Episode 4 of “Convergence” features a conversation with Jess Fjeld, the Assistant Director of Harvard’s Cyberlaw Clinic and an expert on artificial intelligence governance. Jess describes the increasing relevance of AI in our lives, offers principles for thinking about AI governance as dispute systems increasingly use this technology, and reflects on the importance of self-compassion.
“Convergence” is a bi-weekly, limited series of conversations with thought-leaders and practitioners at the intersection of dispute resolution and technology. Host Oladeji Tiamiyu will focus on such topics as the role technology has had in resolving disputes during the pandemic, various ways technological tools have historically been incorporated into dispute resolution, and creative use cases that technology presents for resolving disputes into the future.
Jessica Fjeld is a Lecturer on Law and the Assistant Director of the Cyberlaw Clinic at the Berkman Klein Center for Internet & Society at Harvard Law School. She focuses her legal practice on issues impacting digital media and art including intellectual property; freedom of expression, privacy, and related human rights issues; contract; and corporate law. Recently, she has emphasized work with AI-generated art, the overlap of existing rights and ethics frameworks on emerging technologies, and legal issues confronted by digital archives. She is a member of the board of the Global Network Initiative, a multi-stakeholder organization the protects and advances user freedom of expression and privacy around the world.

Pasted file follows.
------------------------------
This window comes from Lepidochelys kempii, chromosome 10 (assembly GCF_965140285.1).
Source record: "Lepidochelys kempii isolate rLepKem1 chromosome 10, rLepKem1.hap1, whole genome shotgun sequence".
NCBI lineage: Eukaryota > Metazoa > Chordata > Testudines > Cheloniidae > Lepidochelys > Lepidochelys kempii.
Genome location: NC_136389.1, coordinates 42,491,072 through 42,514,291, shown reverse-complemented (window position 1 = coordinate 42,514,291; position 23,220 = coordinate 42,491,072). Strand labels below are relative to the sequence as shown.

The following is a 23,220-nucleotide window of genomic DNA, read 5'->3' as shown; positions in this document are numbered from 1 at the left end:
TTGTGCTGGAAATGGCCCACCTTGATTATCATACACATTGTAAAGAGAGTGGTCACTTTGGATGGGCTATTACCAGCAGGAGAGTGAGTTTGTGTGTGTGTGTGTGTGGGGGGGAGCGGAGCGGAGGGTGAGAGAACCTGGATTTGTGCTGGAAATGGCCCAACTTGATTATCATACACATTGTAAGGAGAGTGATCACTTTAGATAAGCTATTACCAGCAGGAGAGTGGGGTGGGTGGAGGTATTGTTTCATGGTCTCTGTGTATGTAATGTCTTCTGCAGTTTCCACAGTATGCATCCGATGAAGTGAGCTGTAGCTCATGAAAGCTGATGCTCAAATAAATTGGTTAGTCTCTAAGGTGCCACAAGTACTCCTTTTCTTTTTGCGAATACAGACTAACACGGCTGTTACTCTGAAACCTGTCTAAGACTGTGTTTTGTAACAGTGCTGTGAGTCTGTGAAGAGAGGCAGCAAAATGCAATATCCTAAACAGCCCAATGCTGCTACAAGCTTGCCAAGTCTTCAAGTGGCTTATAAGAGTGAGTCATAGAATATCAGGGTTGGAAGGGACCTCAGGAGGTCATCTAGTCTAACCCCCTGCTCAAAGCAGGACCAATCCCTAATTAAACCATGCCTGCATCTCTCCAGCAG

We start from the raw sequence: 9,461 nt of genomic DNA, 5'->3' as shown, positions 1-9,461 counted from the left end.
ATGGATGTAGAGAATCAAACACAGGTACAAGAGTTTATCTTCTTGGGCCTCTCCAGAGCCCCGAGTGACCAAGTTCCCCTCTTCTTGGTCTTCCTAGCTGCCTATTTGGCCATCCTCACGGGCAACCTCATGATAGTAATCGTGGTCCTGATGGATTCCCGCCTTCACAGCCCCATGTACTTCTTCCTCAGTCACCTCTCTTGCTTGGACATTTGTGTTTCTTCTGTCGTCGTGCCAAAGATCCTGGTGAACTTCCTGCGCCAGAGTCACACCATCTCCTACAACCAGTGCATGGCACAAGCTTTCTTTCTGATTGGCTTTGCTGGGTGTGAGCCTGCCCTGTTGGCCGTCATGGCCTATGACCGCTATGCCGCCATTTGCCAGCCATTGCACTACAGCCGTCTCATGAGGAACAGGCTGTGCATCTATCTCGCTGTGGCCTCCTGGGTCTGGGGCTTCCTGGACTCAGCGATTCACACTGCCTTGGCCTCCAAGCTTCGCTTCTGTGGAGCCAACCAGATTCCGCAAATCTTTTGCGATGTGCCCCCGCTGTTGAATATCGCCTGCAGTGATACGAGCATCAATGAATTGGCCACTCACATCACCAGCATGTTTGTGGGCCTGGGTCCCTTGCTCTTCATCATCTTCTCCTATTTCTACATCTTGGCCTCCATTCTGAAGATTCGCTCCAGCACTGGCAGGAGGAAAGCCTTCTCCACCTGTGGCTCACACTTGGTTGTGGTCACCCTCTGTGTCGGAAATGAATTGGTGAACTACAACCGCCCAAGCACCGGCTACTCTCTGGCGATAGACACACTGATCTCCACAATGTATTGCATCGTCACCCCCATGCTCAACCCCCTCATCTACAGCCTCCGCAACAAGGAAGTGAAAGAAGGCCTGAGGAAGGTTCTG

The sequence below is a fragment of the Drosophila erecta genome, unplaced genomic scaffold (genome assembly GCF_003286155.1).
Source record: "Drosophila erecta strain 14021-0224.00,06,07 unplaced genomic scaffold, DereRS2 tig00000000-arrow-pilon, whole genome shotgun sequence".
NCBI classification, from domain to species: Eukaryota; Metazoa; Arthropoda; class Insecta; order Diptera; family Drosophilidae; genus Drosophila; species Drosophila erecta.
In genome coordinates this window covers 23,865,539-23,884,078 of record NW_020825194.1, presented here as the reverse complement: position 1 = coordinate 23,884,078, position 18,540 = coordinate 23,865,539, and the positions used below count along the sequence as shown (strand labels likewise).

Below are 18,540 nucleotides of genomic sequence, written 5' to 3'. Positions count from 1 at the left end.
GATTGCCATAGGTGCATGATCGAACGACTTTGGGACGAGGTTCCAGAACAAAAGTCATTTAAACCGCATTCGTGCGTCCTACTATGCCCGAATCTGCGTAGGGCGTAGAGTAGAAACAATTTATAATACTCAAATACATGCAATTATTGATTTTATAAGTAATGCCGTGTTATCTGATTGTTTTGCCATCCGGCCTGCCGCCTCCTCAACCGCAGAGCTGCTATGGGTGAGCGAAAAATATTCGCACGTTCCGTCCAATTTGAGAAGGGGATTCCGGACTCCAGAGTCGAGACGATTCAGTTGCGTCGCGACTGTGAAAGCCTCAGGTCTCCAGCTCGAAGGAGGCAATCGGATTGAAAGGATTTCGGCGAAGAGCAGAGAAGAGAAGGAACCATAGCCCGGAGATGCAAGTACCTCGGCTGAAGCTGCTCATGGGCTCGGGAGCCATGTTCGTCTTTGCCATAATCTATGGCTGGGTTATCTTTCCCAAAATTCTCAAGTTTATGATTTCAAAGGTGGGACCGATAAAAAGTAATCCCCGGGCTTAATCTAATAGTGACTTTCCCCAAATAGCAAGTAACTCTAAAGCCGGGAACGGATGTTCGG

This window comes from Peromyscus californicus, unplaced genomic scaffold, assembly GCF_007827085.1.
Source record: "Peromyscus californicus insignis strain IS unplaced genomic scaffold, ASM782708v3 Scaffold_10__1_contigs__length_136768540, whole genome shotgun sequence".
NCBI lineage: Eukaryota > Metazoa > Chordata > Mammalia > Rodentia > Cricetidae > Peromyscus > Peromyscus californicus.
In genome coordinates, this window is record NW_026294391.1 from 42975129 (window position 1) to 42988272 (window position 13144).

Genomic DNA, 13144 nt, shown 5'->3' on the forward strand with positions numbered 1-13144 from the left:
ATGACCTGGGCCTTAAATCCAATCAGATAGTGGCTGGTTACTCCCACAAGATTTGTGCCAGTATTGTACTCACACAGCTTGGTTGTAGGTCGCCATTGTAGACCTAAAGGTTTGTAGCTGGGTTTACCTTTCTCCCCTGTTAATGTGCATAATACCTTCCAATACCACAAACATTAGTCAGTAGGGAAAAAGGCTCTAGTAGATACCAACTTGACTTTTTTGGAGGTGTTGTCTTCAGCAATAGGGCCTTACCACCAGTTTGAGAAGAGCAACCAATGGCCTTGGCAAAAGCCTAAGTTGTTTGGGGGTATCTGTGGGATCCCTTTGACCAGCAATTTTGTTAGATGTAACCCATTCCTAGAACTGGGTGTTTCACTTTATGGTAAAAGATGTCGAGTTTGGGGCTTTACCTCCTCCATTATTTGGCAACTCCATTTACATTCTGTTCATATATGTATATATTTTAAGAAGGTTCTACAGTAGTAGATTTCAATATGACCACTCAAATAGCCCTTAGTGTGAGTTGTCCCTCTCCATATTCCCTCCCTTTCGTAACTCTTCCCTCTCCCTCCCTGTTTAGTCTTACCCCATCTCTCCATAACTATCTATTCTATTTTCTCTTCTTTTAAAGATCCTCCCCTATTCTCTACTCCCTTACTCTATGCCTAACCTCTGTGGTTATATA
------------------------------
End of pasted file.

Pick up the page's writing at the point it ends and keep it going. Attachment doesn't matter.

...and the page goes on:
Before joining the Cyberlaw Clinic, Jessica worked in Business & Legal Affairs for WGBH Educational Foundation, where she advised the American Archive of Public Broadcasting along with numerous WGBH productions. She began her legal career as an associate at Skadden, Arps, Slate, Meagher & Flom LLP focused in corporate transactions. Jessica is also a poet, the author of Redwork (BOAAT Press, 2018), and the recipient of awards from the Poetry Society of America and the 92nd Street Y/Boston Review Discovery Prize. She holds a JD from Columbia Law School, where she was a Hamilton Fellow, James Kent Scholar and Managing Editor of the Journal of Law and the Arts; an MFA in Poetry from the University of Massachusetts; and a BA from Columbia University.